“At the very least, ICNIRP should promote precautionary advice for the general public rather than trying to justify their decision to dismiss findings of adverse health effects caused by RF-EMFs and thereby retain their 20+ year-old exposure guidelines that are based on protection against thermal effects from acute exposures.”
Melnick, Ronald Regarding ICNIRP’S Evaluation of the National Toxicology Program’s Carcinogenicity Studies on Radiofrequency Electromagnetic Fields, Health Physics: June 2020 – Volume 118 – Issue 6 – p 678-682 doi: 10.1097/HP.0000000000001268
Previous Publications by Ronald Melnick PhD on the National Toxicology Program Study
Melnick, Commentary on the utility of the National Toxicology Program study on cell phone radio frequency radiation data for assessing human health risks despite unfounded criticisms aimed at minimizing the findings of adverse health effects, Environmental Research 2019
Dr. Ronald L. Melnick served as a toxicologist for 28+ years at the National Institute of Environmental Health Sciences (NIEHS) and the National Toxicology Program (NTP), before retiring in 2009. Dr. Melnick received his BS from Rutgers University, New Brunswick, NJ and his MS and PhD from the University of Massachusetts, Amherst. He was a postdoctoral research fellow in the Department of Physiology-Anatomy at the University of California in Berkeley and then an assistant professor of Life Sciences at the Polytechnic Institute of New York. At NTP/NIEHS, Dr. Melnick was involved in the design, monitoring, and interpretation of toxicology and carcinogenesis studies of numerous environmental and occupational agents, including 1,3-butadiene, chloroprene, isoprene, water disinfection byproducts, etc. He led the design of the NTP carcinogenicity studies of cell phone radiofrequency radiation in rodents. In addition, his research has focused on the use of mechanistic data in assessing human health risks of environmental chemicals.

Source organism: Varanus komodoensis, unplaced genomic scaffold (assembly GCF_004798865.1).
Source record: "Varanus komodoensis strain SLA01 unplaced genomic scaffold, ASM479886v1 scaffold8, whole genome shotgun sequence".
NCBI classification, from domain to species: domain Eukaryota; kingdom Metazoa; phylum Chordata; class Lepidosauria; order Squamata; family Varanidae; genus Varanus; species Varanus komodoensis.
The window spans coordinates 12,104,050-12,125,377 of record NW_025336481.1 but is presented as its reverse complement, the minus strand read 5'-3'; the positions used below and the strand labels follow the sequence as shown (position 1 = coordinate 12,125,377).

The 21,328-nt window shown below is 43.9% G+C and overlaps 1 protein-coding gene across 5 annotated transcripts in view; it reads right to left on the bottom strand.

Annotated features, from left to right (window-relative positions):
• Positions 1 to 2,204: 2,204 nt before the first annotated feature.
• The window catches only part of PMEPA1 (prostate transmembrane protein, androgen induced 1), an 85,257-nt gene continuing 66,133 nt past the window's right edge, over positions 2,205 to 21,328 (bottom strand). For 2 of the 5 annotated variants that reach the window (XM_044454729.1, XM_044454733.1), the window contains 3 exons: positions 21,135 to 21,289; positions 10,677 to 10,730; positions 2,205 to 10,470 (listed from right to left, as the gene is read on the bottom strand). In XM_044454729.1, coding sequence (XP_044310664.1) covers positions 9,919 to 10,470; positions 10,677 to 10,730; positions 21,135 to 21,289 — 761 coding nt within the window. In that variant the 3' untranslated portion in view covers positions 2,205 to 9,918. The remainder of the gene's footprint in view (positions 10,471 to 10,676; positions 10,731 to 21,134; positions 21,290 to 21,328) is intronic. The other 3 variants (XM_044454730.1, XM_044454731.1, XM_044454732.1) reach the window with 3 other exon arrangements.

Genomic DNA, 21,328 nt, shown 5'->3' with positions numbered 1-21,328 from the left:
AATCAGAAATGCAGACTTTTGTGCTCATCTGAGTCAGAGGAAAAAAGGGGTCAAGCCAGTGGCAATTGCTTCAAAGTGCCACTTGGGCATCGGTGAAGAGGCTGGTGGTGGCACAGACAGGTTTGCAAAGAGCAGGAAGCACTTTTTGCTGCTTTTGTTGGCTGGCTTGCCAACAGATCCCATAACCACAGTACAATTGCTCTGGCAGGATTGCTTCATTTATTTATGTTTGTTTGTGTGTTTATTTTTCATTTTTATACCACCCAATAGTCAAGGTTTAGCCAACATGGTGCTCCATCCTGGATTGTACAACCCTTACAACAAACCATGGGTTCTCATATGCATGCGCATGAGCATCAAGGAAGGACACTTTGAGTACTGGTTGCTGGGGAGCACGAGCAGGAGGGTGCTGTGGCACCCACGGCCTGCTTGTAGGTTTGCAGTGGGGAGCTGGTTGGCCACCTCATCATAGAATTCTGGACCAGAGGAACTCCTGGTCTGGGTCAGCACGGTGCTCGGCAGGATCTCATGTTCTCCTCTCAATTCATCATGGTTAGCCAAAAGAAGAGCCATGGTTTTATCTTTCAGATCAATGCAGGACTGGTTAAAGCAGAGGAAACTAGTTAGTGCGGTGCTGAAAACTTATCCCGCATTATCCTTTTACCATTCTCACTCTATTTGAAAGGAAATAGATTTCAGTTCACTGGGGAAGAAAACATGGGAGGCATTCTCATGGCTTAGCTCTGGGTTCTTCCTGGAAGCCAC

He was manager of the NIEHS Experimental Toxicology Unit, Carcinogenesis and Toxicology Evaluation Branch, and group leader of the NIEHS Toxicokinetics and Biochemical Modeling Group, in the Laboratory of Computational Biology and Risk Analysis. He spent one year as an agency representative at the White House Office of Science and Technology Policy to work on interagency assessments of health risks of environmental agents and on risk assessment research needs in the Federal government. Dr. Melnick has convened several national and international symposiums and workshops on health risks associated with exposure to toxic and carcinogenic agents, and he has served on numerous scientific review boards and advisory panels, including those of the International Agency for Research on Cancer (IARC) and the United States Environmental Protection Agency. He is a fellow (emeritus) of the Collegium Ramazzini. Dr. Melnick is the recipient of the American Public Health Association’s 2007 David P. Rall Award for science-based advocacy in public health.
Activist Post reports regularly about unsafe technology. For more information, visit our archives and the following websites:
- Electromagnetic Radiation Safety
- Environmental Health Trust
- Physicians for Safe Technology
- Scientists for Wired Tech
- Wireless Information Network